(PhysOrg.com) -- Researchers from the University of Glasgow are launching a study to find the link between genes and salt.
Professor John Connell is leading a team of scientists who want to assess if salt acts as a trigger for high blood pressure.
And he hopes that a greater understanding of the role that salt plays in our health, will lead to better and earlier treatments for cardiovascular disease.
Professor Connell said: “High blood pressure, also known as hypertension, is a common condition in the west of Scotland and contributes to the very high incidence of heart attacks and strokes in our population.
“It is likely that an interaction of genes and environment, for example diet, lead to high blood pressure. Today’s modern diet is relatively high in salt; some convenience or fast food contains between 100 and 200 per cent of an adult’s recommended daily amount.
“We would like to find out if some genes predispose to hypertension especially in the context of a diet that is high in salt.”
The researchers will look at the way salt interacts with our biology to discover if some genes, which are predisposed to hypertension, are kick-started by a high-salt diet.
The scientific team are looking for normal, healthy volunteers aged between 18 and 75 to take part in the study. Before the research begins, a blood test will be taken to examine some of the genes that might regulate blood pressure.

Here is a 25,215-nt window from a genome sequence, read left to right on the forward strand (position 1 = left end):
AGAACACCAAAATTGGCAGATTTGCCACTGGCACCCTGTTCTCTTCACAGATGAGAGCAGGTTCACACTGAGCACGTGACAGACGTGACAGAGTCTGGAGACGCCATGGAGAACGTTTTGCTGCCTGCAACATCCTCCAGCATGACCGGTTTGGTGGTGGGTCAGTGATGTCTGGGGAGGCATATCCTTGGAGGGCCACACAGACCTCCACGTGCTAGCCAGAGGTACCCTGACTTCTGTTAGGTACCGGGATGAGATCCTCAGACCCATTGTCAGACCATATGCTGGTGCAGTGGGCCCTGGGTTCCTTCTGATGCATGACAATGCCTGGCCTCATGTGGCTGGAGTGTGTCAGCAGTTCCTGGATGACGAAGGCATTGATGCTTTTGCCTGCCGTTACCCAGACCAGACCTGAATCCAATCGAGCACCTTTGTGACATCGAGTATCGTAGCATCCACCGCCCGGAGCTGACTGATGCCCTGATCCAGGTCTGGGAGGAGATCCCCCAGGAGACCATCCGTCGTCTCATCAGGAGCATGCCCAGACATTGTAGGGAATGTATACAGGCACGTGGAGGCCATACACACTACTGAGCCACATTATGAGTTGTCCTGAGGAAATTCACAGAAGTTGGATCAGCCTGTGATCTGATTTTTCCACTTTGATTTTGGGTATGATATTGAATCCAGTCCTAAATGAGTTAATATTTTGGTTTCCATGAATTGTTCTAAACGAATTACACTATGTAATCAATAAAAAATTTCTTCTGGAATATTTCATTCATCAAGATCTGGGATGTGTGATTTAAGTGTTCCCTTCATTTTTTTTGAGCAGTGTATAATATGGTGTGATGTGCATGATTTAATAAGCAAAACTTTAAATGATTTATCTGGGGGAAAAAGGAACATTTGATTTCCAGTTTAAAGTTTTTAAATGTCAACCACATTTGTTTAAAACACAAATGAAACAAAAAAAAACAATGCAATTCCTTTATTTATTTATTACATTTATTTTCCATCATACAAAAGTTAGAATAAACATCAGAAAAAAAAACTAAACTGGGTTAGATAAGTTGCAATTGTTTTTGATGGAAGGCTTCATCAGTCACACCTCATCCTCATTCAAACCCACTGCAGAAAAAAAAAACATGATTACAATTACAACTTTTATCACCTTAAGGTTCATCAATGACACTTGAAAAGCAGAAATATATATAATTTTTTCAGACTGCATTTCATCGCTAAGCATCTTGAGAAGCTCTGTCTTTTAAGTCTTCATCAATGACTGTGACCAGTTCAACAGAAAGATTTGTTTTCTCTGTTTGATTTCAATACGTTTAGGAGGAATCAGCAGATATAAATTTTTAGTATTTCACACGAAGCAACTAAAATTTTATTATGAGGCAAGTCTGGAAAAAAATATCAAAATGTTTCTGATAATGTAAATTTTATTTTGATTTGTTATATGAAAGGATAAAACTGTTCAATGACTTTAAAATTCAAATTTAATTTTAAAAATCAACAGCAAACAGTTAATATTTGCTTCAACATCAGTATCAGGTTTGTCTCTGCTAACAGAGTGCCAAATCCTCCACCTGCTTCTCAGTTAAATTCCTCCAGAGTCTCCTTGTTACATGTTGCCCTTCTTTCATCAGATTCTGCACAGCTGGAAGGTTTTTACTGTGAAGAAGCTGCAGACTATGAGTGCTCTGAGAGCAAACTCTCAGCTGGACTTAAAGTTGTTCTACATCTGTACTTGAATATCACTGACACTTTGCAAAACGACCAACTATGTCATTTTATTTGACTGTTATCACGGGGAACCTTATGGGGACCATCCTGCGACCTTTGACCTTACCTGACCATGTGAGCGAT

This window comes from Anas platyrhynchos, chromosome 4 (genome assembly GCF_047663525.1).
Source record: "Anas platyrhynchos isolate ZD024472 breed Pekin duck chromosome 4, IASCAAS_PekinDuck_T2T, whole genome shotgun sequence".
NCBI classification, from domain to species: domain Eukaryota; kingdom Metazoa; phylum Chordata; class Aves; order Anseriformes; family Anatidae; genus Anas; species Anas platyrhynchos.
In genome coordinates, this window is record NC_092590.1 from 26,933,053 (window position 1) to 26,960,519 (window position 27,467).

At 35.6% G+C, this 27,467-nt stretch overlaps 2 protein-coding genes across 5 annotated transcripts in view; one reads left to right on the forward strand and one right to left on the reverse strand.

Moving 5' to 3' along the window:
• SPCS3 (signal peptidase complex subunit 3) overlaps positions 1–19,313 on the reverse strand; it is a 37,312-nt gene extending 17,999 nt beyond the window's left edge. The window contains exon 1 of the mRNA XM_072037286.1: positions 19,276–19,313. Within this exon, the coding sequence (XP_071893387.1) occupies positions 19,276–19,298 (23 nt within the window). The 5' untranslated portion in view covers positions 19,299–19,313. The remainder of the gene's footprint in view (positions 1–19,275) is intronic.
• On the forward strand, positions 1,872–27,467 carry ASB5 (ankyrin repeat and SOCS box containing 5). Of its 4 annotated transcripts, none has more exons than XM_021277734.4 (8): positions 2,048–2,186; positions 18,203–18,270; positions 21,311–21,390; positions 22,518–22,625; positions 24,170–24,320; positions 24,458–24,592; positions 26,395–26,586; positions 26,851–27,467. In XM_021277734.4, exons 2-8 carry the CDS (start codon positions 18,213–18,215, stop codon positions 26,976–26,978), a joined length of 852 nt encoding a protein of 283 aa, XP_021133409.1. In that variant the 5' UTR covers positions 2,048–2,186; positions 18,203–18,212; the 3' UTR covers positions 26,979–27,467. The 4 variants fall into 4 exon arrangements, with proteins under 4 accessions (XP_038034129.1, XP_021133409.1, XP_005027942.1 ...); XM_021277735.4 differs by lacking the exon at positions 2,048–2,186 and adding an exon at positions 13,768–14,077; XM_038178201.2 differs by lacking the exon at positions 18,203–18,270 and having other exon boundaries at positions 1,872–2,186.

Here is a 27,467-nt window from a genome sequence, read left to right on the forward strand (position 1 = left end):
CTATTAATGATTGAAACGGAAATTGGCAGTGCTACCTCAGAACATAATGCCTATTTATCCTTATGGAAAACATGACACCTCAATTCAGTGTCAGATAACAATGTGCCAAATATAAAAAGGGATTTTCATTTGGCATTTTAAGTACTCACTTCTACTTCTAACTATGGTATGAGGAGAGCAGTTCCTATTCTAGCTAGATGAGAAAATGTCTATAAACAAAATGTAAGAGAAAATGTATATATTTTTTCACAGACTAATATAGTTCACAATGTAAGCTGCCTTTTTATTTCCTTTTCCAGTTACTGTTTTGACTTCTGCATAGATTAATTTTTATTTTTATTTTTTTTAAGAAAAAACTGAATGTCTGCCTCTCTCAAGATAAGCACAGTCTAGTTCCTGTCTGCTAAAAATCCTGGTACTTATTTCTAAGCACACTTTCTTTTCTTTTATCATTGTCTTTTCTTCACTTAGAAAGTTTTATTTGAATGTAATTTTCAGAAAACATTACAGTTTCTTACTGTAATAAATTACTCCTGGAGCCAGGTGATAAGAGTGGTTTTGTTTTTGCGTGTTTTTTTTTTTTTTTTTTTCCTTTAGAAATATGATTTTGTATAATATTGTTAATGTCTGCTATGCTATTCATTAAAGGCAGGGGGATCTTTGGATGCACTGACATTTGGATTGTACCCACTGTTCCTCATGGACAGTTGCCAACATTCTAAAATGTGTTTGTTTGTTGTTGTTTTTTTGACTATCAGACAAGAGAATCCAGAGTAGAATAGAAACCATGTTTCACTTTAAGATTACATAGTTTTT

Professor Connell added: “We will ask that people stick to a low salt diet for four days of week one and four days of week two.
“During one of these weeks, we will ask volunteers to take salt supplements to ensure they have a high salt intake. We will ask them to visit our clinical research facility based in the BHF Glasgow Cardiovascular Research Centre at the University twice each week where we will give them a drip containing short acting hormones that are normally produced by the body to regulate salt and blood pressure.
“We will take blood tests before and after the drip and monitor blood pressure during the procedure.
“The tests are perfectly safe and each visit will take around 90 minutes and volunteers will be compensated for their time.
“In addition, the tests will give a general picture of the person’s health and advice can be given from our medical staff on the best ways to improve your overall well-being.
“Also, the volunteers will be helping the health of future generations. A greater understanding of the role salt plays in our diet is vital to protecting our children and our children’s children.”
Provided by University of Glasgow
Explore further: Contamination likely explains 'food genes in blood' claim